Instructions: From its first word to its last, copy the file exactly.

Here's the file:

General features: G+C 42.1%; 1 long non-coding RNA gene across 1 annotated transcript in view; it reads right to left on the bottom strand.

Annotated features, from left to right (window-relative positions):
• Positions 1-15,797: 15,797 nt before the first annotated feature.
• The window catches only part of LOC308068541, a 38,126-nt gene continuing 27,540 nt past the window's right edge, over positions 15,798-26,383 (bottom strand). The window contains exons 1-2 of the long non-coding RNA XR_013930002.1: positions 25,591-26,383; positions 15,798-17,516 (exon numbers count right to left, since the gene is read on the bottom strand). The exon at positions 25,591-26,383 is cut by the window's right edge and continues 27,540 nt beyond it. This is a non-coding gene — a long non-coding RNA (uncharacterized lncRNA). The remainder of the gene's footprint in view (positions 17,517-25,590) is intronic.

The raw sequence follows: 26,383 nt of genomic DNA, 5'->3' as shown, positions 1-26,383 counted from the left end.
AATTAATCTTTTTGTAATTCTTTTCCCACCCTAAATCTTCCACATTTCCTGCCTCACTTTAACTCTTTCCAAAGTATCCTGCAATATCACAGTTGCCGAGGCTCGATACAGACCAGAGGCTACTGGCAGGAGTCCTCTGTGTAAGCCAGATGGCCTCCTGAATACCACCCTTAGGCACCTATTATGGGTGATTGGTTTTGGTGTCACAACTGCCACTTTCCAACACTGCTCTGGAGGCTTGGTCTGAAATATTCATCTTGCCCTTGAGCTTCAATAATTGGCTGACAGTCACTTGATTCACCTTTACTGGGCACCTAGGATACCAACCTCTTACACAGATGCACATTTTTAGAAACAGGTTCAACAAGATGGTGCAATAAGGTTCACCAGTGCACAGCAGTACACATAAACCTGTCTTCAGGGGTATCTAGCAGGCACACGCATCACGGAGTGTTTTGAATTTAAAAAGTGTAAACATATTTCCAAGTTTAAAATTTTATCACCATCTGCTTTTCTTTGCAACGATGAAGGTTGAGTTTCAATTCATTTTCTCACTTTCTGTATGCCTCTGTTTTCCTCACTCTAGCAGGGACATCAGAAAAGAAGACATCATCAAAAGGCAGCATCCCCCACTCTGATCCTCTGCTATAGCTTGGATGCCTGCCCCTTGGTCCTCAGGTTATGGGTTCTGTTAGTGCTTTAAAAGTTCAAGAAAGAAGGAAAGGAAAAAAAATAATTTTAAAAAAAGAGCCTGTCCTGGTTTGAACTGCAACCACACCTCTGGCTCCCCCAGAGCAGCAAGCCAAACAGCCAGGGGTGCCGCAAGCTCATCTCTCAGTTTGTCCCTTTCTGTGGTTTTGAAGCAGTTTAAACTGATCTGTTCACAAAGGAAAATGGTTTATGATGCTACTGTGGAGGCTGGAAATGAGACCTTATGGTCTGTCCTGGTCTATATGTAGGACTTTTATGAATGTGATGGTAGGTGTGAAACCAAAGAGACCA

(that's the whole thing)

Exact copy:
General features: G+C 42.1%; 1 long non-coding RNA gene across 1 annotated transcript in view; it reads right to left on the bottom strand.

Annotated features, from left to right (window-relative positions):
• Positions 1-15,797: 15,797 nt before the first annotated feature.
• The window catches only part of LOC308068541, a 38,126-nt gene continuing 27,540 nt past the window's right edge, over positions 15,798-26,383 (bottom strand). The window contains exons 1-2 of the long non-coding RNA XR_013930002.1: positions 25,591-26,383; positions 15,798-17,516 (exon numbers count right to left, since the gene is read on the bottom strand). The exon at positions 25,591-26,383 is cut by the window's right edge and continues 27,540 nt beyond it. This is a non-coding gene — a long non-coding RNA (uncharacterized lncRNA). The remainder of the gene's footprint in view (positions 17,517-25,590) is intronic.

The raw sequence follows: 26,383 nt of genomic DNA, 5'->3' as shown, positions 1-26,383 counted from the left end.
AATTAATCTTTTTGTAATTCTTTTCCCACCCTAAATCTTCCACATTTCCTGCCTCACTTTAACTCTTTCCAAAGTATCCTGCAATATCACAGTTGCCGAGGCTCGATACAGACCAGAGGCTACTGGCAGGAGTCCTCTGTGTAAGCCAGATGGCCTCCTGAATACCACCCTTAGGCACCTATTATGGGTGATTGGTTTTGGTGTCACAACTGCCACTTTCCAACACTGCTCTGGAGGCTTGGTCTGAAATATTCATCTTGCCCTTGAGCTTCAATAATTGGCTGACAGTCACTTGATTCACCTTTACTGGGCACCTAGGATACCAACCTCTTACACAGATGCACATTTTTAGAAACAGGTTCAACAAGATGGTGCAATAAGGTTCACCAGTGCACAGCAGTACACATAAACCTGTCTTCAGGGGTATCTAGCAGGCACACGCATCACGGAGTGTTTTGAATTTAAAAAGTGTAAACATATTTCCAAGTTTAAAATTTTATCACCATCTGCTTTTCTTTGCAACGATGAAGGTTGAGTTTCAATTCATTTTCTCACTTTCTGTATGCCTCTGTTTTCCTCACTCTAGCAGGGACATCAGAAAAGAAGACATCATCAAAAGGCAGCATCCCCCACTCTGATCCTCTGCTATAGCTTGGATGCCTGCCCCTTGGTCCTCAGGTTATGGGTTCTGTTAGTGCTTTAAAAGTTCAAGAAAGAAGGAAAGGAAAAAAAATAATTTTAAAAAAAGAGCCTGTCCTGGTTTGAACTGCAACCACACCTCTGGCTCCCCCAGAGCAGCAAGCCAAACAGCCAGGGGTGCCGCAAGCTCATCTCTCAGTTTGTCCCTTTCTGTGGTTTTGAAGCAGTTTAAACTGATCTGTTCACAAAGGAAAATGGTTTATGATGCTACTGTGGAGGCTGGAAATGAGACCTTATGGTCTGTCCTGGTCTATATGTAGGACTTTTATGAATGTGATGGTAGGTGTGAAACCAAAGAGACCA